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Improving Project Estimates

Project estimation is extremely difficult without the right data, yet doing it effectively is one of the only ways to ensure the success of the project (and, by extension, the business). Unfortunately, many project managers find themselves unable to answer critical questions like:

  • How long will the project take?
  • How many resources will it consume?
  • What is the appropriate amount to bid on/budget for this project?

Without this information, the project manager can never be sure that the schedule and budgets are accurate. The good news is that the requirements gathering phase of a project can actually provide insight into the length and scope. Here is an example of how this method works and how it can be implemented into any company.

The Wrong Way
In 1992, while working for a consulting company called The Kernel Group (TKG), our team's task was to port Tivoli's software from Sun's Solaris operating system to IBM's AIX operating system. The project was to be done under a fixed bid, so estimating the effort required to port the code was of paramount importance.

Our team examined the code thoroughly. Some members thought that the million or so lines of code could be ported in about two days. Others thought it would take at least a week, maybe even two. The team jointly decided that we should estimate for three weeks, just to be safe. As a result, our project bid was $325,000.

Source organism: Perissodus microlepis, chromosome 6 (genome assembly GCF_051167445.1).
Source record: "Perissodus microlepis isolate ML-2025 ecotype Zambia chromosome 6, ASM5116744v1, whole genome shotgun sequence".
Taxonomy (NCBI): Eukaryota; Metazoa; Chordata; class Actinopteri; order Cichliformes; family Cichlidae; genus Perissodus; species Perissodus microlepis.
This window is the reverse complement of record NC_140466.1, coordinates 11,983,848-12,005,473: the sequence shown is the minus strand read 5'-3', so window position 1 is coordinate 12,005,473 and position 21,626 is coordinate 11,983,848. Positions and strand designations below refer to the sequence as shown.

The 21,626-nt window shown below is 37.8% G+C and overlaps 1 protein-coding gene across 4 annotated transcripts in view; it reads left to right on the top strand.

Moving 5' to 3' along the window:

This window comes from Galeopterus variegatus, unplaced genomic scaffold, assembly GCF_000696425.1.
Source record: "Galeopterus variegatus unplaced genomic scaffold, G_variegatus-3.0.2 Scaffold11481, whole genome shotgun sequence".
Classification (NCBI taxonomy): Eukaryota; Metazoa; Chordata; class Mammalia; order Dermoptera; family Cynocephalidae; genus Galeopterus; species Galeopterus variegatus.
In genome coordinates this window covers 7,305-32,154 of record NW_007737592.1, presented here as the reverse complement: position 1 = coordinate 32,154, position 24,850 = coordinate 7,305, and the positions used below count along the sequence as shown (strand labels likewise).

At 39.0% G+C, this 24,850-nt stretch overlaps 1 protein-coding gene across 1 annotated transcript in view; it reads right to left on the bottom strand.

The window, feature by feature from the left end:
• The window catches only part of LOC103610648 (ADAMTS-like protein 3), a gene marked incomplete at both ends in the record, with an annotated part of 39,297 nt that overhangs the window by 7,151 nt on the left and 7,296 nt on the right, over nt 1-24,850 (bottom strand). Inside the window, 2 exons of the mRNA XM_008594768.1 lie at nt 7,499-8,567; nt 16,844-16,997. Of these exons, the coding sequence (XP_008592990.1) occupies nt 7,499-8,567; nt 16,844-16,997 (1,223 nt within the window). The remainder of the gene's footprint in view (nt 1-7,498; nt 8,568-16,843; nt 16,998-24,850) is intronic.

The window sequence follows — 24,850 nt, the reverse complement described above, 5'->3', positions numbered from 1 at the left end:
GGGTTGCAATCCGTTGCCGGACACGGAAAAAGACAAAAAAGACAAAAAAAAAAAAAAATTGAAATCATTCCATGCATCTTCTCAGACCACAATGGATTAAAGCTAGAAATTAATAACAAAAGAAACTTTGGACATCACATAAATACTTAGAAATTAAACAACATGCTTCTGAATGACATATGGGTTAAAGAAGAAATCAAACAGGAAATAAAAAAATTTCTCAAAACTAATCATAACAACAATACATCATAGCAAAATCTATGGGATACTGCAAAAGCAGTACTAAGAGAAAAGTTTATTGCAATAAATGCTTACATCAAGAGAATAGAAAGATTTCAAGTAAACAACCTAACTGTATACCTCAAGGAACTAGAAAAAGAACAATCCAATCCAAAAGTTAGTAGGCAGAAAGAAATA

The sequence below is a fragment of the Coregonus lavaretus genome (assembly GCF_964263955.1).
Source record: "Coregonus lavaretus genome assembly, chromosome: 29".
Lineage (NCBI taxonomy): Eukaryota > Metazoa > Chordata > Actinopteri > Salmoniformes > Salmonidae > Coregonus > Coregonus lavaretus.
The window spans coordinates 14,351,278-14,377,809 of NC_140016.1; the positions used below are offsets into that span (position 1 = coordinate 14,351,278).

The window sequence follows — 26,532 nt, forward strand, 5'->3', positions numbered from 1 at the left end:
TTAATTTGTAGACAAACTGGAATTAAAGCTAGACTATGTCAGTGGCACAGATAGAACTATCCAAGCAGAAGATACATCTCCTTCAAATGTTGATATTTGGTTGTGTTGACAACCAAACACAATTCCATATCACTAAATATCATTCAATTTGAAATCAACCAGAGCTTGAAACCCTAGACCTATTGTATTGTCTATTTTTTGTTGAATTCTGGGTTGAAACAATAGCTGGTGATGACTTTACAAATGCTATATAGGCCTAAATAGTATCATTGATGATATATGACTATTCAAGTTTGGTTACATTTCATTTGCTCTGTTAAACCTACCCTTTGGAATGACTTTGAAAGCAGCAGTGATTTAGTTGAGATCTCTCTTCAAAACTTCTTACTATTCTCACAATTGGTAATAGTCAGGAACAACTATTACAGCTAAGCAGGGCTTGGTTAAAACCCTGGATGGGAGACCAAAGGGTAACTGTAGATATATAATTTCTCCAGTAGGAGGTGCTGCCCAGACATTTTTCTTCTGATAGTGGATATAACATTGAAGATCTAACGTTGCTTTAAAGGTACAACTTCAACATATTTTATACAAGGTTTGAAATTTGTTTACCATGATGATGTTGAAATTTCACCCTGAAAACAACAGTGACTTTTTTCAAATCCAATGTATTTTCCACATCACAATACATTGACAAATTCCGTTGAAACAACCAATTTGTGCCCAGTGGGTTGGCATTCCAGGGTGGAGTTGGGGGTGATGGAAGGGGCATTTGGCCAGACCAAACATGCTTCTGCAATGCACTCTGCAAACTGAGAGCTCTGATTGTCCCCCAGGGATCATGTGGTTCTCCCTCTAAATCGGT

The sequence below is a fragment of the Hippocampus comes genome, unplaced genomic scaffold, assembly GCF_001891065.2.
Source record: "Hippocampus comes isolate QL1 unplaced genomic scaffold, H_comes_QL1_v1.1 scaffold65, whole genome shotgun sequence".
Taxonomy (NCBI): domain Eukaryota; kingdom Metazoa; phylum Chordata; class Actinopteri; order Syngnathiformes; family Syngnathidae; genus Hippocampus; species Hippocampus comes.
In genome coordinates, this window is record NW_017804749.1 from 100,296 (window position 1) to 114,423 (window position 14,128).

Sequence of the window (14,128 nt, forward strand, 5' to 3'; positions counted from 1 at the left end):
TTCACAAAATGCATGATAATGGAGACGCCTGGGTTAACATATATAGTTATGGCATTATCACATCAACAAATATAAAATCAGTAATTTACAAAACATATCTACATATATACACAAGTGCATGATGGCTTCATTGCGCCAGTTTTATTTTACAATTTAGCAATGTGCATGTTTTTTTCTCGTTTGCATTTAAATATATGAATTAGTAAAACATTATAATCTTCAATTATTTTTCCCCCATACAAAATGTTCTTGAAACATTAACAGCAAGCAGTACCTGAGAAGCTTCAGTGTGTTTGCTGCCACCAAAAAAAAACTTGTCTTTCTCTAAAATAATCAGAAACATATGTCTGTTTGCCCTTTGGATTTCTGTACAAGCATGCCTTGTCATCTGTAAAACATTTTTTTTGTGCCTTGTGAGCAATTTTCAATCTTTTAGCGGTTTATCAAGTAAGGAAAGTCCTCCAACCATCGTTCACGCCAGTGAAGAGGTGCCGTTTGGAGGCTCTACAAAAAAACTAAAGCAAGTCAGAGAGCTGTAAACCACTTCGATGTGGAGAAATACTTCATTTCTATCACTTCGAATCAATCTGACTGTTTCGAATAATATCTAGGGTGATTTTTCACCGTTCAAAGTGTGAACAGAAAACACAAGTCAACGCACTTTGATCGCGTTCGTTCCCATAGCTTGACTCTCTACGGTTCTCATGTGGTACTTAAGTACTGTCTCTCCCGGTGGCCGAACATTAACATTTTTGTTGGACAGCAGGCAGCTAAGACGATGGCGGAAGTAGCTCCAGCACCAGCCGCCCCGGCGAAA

Once the project began, we discovered how inaccurate our project estimation was. The porting schedule expanded to exceed our original estimate and we consumed not only all of the $325,000, but much more on top of that.

The Right Way
TKG employees were required to track time on a per-project basis, and every project was broken into phases: requirements/specification, design, coding, testing, debugging, documentation, training, etc. The project for Tivoli was no different.

There is a very useful book by Robert B. Grady called Practical Software Metrics for Project Management and Process Improvement. Grady believes that the

requirements/specification phase generally takes up 6-8 percent of the time it will take to complete the entire software project. He uses this formula to estimate total project size, meaning that if it took 60 hours to do the specification, one can infer that the total job will take 1,000 hours. Since the specification always comes first in any project, one can get some pretty reliable estimates from this method alone.

After the huge mistake on the Tivoli project, our team learned its lesson. When the next project came around, we used Grady's ratio to predict overall project size based on the length of the requirements phase. This time, we came up with a very accurate project estimate and continued to use the process to our advantage for all of the subsequent fixed-cost consulting work we did for Tivoli. Due in part to the strength of the solution and how well it ran on IBM's AIX operating system, Tivoli was able to eventually sell the company to IBM for $743 million in 1995.

Measuring Progress